Des milliers de personnes sont attendues ce week-end sur le site contesté du futur aéroport nantais à Notre-Dame-des-Landes (Loire-Atlantique). Parmi eux, des élus, dont l’écologiste Cécile Duflot (à gauche). 

Les opposants à Notre-Dame-des-Landes (Loire-Atlantique) ne désarment pas. Ce samedi, plusieurs milliers de personnes, qui réclament l’abandon du projet de transfert de l’aéroport Nantes Atlantique, ont répondu à l’appel des organisateurs du festival «L’abandon c’est maintenant !» organisé par les opposants au projet.

Pour ce grand rassemblement qui va durer tout le week-end, 30 000 personnes sont attendues entre samedi et dimanche, sur le site contesté du futur aéroport. <btn_noimpr>

En fin d’après-midi, en dépit de la pluie, quelque 7 à 8 000 personnes étaient arrivées sur place selon les organisateurs, plus de 4 000 selon la police, juste avant les concerts des têtes d’affiche de ce premier jour du rassemblement,  et Pigalle.


Cécile Duflot by surprise guest

Opposing the project are politicians of the party, as MEP José Bové EELV. “We are at a turning point in the struggle of Notre-Dame-des-Landes: it is clear that today the state is beginning to understand that this project will not succeed,” he says. The former Minister Cécile Duflot arrived in the middle of the afternoon. “We need to stop the kind of pressure that puts on people who live and work here and who for so many years have been living with the sword of Damocles over their heads; it has to stop now, “says a member of EELV (Europe Ecology Les Verts).

See picture on Twitter

“We are here to show our determination,”

In booths set up all around the capitals of various militant anti-capitalist and anti-globalization struggles, as opposed to “the farm thousand cows” in the Somme, or No-Tav (not TGV Lyon-Turin), present their struggle. Artists also came to militants. “I’m kind of a citizen who wants to ecology and who want a friendly environment, I have no desire there is an airport here,” says Sanseverino by balance of his concert in the rain. “We are here to show our determination,” said Julien Durand, a spokesman for the ACIPA, main opposition group and organizer of the rally.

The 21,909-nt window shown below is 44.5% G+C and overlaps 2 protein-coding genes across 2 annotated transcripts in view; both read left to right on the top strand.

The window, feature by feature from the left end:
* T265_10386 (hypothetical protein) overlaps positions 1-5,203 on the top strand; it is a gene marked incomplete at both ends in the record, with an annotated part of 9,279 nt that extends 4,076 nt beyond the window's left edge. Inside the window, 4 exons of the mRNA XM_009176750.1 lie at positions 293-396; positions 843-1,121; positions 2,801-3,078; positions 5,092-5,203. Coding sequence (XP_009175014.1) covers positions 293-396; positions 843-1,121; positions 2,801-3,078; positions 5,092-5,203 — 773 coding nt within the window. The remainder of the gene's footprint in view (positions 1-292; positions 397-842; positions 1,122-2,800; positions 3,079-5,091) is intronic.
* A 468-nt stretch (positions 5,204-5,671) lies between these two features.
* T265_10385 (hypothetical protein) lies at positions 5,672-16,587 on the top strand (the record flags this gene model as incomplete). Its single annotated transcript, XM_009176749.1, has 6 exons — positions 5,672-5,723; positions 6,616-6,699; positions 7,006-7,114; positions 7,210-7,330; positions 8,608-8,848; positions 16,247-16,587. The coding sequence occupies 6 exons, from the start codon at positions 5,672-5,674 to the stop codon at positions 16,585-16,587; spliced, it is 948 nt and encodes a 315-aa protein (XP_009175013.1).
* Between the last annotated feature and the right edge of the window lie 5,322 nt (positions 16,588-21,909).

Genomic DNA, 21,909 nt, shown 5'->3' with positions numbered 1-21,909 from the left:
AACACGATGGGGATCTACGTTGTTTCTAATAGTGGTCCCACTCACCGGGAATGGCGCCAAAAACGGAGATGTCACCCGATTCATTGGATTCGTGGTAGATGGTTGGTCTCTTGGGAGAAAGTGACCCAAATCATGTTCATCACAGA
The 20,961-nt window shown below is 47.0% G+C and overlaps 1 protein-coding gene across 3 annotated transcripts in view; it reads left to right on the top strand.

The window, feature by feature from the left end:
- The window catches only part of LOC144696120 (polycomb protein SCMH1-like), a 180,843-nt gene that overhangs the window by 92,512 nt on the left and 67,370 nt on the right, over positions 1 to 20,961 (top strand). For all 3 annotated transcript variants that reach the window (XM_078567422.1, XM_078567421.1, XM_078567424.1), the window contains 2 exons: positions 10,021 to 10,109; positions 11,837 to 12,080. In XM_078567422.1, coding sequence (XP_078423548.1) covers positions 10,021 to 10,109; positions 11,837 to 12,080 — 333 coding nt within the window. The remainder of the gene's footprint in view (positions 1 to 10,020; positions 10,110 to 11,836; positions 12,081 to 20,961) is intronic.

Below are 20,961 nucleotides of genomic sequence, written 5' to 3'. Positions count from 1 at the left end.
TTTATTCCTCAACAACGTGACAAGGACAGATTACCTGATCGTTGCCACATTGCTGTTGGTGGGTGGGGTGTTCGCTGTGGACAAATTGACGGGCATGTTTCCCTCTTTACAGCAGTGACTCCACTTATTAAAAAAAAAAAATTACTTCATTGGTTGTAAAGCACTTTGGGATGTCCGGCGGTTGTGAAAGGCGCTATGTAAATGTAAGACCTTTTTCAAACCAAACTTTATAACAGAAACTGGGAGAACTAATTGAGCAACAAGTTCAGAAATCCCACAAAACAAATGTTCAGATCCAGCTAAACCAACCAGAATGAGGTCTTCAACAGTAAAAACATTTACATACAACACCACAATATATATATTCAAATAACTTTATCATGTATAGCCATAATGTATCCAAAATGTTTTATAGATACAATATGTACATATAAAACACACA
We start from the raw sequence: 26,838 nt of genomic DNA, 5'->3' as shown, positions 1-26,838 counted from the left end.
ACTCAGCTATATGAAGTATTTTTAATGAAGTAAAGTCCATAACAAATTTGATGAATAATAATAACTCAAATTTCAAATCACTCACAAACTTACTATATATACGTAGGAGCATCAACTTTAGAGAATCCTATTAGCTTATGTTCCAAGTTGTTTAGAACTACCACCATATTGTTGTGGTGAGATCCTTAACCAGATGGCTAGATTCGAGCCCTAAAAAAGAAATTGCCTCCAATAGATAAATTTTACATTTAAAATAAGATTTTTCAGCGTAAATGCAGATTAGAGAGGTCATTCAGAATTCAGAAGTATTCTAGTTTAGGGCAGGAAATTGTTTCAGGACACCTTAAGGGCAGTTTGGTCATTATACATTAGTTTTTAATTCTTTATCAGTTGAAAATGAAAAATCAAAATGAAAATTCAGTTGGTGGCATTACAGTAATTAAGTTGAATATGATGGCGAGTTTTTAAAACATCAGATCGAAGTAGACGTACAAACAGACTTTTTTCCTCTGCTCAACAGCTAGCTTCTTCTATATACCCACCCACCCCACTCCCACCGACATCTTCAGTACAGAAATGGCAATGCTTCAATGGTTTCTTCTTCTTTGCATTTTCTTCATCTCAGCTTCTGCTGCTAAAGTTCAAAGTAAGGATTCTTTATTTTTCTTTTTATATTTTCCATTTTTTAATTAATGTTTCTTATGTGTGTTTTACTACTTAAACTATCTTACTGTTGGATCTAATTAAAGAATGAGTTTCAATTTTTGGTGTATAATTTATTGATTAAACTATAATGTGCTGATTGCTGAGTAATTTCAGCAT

Last year, at the height of the summer rally, held on 3 and 4 August, between 9000 and 25000 people attended the event, according to the respective numbers of the organizers and the prefecture of Loire Atlantic.

Works on standby since 2012

According to the original schedule, the work of the airport tarmac, the concession was awarded to Vinci group, have been started in spring 2014 and the airport should be opened in 2017. But with strong opposition both on the ground that the legal and political, construction has been frozen since 2012. latest episode mark of protest, the demonstration of 22 February 2014 which was attended by between 20 000 and 50 000 people opposed to the project in streets of Nantes. This event was punctuated by intense clashes between anti-capitalist activists with radical forces. Dozens of people were injured on the side of police and three protesters have lost the use of one eye . The damage had been estimated at one million euros. In the aftermath, the government announced on February 28, by the voice of Jean-Marc Ayrault, then Prime Minister, that the work expect the end of legal proceedings initiated to start .